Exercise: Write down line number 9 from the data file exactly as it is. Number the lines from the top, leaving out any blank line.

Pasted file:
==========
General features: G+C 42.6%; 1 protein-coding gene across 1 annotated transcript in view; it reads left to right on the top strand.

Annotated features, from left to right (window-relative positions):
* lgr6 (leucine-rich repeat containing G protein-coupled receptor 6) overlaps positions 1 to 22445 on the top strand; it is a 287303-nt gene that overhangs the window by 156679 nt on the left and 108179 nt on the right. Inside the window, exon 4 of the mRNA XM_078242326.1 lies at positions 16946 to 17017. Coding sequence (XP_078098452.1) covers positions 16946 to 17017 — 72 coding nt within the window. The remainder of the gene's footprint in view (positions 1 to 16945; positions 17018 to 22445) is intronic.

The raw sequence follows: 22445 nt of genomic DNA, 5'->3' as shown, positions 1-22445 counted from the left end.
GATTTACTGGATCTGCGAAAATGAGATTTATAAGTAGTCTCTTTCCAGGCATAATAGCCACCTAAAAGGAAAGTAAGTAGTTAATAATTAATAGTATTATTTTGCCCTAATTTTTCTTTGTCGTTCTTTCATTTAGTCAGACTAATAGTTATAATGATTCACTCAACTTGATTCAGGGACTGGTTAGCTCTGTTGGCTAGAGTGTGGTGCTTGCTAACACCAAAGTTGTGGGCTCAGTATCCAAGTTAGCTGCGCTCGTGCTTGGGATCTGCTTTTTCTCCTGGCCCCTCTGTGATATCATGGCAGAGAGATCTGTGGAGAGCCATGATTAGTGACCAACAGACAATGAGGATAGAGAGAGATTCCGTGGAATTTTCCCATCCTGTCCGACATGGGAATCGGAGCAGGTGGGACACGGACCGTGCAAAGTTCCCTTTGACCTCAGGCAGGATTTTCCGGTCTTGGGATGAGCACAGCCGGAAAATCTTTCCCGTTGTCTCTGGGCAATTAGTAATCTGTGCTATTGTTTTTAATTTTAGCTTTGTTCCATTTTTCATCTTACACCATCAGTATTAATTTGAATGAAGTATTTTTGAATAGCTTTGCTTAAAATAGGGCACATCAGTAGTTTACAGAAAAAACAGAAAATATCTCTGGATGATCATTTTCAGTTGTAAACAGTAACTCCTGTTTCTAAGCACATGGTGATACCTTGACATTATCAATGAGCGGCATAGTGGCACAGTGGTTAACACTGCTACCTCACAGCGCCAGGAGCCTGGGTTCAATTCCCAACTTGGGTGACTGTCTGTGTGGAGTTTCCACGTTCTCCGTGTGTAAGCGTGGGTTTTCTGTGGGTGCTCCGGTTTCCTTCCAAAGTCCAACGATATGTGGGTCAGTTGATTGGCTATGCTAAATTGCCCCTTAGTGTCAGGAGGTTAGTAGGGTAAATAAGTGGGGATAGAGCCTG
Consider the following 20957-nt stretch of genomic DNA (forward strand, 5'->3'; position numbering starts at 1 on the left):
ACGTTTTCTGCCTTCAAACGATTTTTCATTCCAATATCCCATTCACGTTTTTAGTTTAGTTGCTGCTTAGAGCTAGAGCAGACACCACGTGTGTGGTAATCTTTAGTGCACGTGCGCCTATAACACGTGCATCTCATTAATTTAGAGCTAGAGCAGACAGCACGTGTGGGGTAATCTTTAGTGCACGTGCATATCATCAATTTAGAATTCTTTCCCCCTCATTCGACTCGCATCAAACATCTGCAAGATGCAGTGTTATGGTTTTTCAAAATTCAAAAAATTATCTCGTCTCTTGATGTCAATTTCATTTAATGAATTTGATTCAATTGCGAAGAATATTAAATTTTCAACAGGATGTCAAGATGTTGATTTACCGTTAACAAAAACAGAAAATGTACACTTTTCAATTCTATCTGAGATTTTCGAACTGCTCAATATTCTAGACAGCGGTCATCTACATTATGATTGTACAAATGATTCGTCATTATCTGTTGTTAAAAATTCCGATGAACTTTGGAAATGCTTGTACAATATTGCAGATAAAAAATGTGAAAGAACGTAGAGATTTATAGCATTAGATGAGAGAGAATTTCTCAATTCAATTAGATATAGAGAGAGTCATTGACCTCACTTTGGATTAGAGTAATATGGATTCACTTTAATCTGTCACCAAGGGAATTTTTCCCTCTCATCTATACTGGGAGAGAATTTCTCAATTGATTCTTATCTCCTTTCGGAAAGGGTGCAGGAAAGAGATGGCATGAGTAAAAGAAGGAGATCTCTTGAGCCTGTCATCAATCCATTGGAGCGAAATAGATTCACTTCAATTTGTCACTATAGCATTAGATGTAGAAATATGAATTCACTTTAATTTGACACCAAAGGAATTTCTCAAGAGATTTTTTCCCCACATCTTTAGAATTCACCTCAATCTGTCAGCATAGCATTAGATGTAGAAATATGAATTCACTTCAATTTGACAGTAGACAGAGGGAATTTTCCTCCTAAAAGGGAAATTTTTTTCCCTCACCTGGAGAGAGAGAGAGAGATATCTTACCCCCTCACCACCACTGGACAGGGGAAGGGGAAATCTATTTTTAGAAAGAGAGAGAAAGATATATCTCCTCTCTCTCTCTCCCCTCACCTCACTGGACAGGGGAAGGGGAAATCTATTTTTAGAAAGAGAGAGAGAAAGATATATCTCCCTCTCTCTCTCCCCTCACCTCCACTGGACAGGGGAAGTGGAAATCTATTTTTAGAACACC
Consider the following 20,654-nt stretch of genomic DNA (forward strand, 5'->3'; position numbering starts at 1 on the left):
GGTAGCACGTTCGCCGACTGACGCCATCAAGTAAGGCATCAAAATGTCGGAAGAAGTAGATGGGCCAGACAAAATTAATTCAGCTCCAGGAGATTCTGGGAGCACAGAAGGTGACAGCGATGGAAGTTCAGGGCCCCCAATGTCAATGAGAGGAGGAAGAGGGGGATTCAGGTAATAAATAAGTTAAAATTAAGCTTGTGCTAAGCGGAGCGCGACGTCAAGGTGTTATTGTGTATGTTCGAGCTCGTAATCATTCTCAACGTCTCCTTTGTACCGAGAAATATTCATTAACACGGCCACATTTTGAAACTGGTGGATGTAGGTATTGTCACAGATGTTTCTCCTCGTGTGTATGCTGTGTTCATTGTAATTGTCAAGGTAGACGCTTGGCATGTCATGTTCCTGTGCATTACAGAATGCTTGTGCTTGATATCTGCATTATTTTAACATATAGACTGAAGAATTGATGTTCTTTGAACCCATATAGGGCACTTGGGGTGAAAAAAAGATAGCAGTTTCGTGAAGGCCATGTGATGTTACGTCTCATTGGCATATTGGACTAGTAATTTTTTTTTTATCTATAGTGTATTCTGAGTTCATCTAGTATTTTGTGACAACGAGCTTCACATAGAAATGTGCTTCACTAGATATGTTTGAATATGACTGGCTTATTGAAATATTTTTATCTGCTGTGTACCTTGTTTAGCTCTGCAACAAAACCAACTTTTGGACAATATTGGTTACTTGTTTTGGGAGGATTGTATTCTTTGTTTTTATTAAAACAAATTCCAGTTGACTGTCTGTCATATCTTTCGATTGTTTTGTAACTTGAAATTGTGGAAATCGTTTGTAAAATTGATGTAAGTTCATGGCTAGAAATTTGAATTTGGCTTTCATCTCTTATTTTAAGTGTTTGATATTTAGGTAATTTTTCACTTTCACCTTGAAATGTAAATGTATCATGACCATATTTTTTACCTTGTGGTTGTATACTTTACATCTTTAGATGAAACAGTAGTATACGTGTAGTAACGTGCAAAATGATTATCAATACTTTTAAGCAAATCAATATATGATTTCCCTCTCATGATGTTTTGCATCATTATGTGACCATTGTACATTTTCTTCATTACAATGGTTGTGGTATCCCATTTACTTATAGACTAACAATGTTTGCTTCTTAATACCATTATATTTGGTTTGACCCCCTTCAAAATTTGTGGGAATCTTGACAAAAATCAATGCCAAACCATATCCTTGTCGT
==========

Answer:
GGTAGCACGTTCGCCGACTGACGCCATCAAGTAAGGCATCAAAATGTCGGAAGAAGTAGATGGGCCAGACAAAATTAATTCAGCTCCAGGAGATTCTGGGAGCACAGAAGGTGACAGCGATGGAAGTTCAGGGCCCCCAATGTCAATGAGAGGAGGAAGAGGGGGATTCAGGTAATAAATAAGTTAAAATTAAGCTTGTGCTAAGCGGAGCGCGACGTCAAGGTGTTATTGTGTATGTTCGAGCTCGTAATCATTCTCAACGTCTCCTTTGTACCGAGAAATATTCATTAACACGGCCACATTTTGAAACTGGTGGATGTAGGTATTGTCACAGATGTTTCTCCTCGTGTGTATGCTGTGTTCATTGTAATTGTCAAGGTAGACGCTTGGCATGTCATGTTCCTGTGCATTACAGAATGCTTGTGCTTGATATCTGCATTATTTTAACATATAGACTGAAGAATTGATGTTCTTTGAACCCATATAGGGCACTTGGGGTGAAAAAAAGATAGCAGTTTCGTGAAGGCCATGTGATGTTACGTCTCATTGGCATATTGGACTAGTAATTTTTTTTTTATCTATAGTGTATTCTGAGTTCATCTAGTATTTTGTGACAACGAGCTTCACATAGAAATGTGCTTCACTAGATATGTTTGAATATGACTGGCTTATTGAAATATTTTTATCTGCTGTGTACCTTGTTTAGCTCTGCAACAAAACCAACTTTTGGACAATATTGGTTACTTGTTTTGGGAGGATTGTATTCTTTGTTTTTATTAAAACAAATTCCAGTTGACTGTCTGTCATATCTTTCGATTGTTTTGTAACTTGAAATTGTGGAAATCGTTTGTAAAATTGATGTAAGTTCATGGCTAGAAATTTGAATTTGGCTTTCATCTCTTATTTTAAGTGTTTGATATTTAGGTAATTTTTCACTTTCACCTTGAAATGTAAATGTATCATGACCATATTTTTTACCTTGTGGTTGTATACTTTACATCTTTAGATGAAACAGTAGTATACGTGTAGTAACGTGCAAAATGATTATCAATACTTTTAAGCAAATCAATATATGATTTCCCTCTCATGATGTTTTGCATCATTATGTGACCATTGTACATTTTCTTCATTACAATGGTTGTGGTATCCCATTTACTTATAGACTAACAATGTTTGCTTCTTAATACCATTATATTTGGTTTGACCCCCTTCAAAATTTGTGGGAATCTTGACAAAAATCAATGCCAAACCATATCCTTGTCGT